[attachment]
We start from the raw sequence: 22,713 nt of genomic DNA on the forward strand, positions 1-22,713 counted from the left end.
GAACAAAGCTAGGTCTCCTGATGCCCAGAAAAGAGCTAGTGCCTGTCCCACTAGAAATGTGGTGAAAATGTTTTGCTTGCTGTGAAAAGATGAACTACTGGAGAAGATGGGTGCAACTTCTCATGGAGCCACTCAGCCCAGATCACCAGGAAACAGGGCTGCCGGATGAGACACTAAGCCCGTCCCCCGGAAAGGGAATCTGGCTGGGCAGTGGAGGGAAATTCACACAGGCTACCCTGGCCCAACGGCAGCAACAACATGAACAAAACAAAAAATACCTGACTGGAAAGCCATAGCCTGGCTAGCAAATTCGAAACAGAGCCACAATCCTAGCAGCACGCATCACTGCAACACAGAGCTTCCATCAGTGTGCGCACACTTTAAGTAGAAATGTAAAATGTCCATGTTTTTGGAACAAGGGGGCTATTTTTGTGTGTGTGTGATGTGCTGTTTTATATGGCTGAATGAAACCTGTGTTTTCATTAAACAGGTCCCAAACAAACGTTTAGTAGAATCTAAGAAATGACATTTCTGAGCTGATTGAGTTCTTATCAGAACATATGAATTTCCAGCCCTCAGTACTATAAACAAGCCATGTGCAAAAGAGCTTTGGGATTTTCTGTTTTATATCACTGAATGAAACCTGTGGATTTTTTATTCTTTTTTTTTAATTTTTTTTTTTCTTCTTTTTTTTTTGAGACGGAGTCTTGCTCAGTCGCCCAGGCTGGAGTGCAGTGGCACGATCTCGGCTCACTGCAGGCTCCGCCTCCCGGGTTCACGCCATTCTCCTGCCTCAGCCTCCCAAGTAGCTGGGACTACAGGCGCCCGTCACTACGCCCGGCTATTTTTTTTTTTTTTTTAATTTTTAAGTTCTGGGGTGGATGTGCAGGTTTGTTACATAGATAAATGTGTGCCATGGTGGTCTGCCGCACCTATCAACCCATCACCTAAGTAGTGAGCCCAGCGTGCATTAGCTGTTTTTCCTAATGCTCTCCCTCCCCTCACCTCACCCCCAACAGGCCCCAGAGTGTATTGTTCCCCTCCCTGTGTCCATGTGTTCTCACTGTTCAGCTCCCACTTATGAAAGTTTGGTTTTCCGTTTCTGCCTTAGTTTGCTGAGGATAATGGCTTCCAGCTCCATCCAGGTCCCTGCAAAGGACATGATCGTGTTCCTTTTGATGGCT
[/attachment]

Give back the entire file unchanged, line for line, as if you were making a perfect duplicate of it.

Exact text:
We start from the raw sequence: 22,713 nt of genomic DNA on the forward strand, positions 1-22,713 counted from the left end.
GAACAAAGCTAGGTCTCCTGATGCCCAGAAAAGAGCTAGTGCCTGTCCCACTAGAAATGTGGTGAAAATGTTTTGCTTGCTGTGAAAAGATGAACTACTGGAGAAGATGGGTGCAACTTCTCATGGAGCCACTCAGCCCAGATCACCAGGAAACAGGGCTGCCGGATGAGACACTAAGCCCGTCCCCCGGAAAGGGAATCTGGCTGGGCAGTGGAGGGAAATTCACACAGGCTACCCTGGCCCAACGGCAGCAACAACATGAACAAAACAAAAAATACCTGACTGGAAAGCCATAGCCTGGCTAGCAAATTCGAAACAGAGCCACAATCCTAGCAGCACGCATCACTGCAACACAGAGCTTCCATCAGTGTGCGCACACTTTAAGTAGAAATGTAAAATGTCCATGTTTTTGGAACAAGGGGGCTATTTTTGTGTGTGTGTGATGTGCTGTTTTATATGGCTGAATGAAACCTGTGTTTTCATTAAACAGGTCCCAAACAAACGTTTAGTAGAATCTAAGAAATGACATTTCTGAGCTGATTGAGTTCTTATCAGAACATATGAATTTCCAGCCCTCAGTACTATAAACAAGCCATGTGCAAAAGAGCTTTGGGATTTTCTGTTTTATATCACTGAATGAAACCTGTGGATTTTTTATTCTTTTTTTTTAATTTTTTTTTTTCTTCTTTTTTTTTTGAGACGGAGTCTTGCTCAGTCGCCCAGGCTGGAGTGCAGTGGCACGATCTCGGCTCACTGCAGGCTCCGCCTCCCGGGTTCACGCCATTCTCCTGCCTCAGCCTCCCAAGTAGCTGGGACTACAGGCGCCCGTCACTACGCCCGGCTATTTTTTTTTTTTTTTTAATTTTTAAGTTCTGGGGTGGATGTGCAGGTTTGTTACATAGATAAATGTGTGCCATGGTGGTCTGCCGCACCTATCAACCCATCACCTAAGTAGTGAGCCCAGCGTGCATTAGCTGTTTTTCCTAATGCTCTCCCTCCCCTCACCTCACCCCCAACAGGCCCCAGAGTGTATTGTTCCCCTCCCTGTGTCCATGTGTTCTCACTGTTCAGCTCCCACTTATGAAAGTTTGGTTTTCCGTTTCTGCCTTAGTTTGCTGAGGATAATGGCTTCCAGCTCCATCCAGGTCCCTGCAAAGGACATGATCGTGTTCCTTTTGATGGCT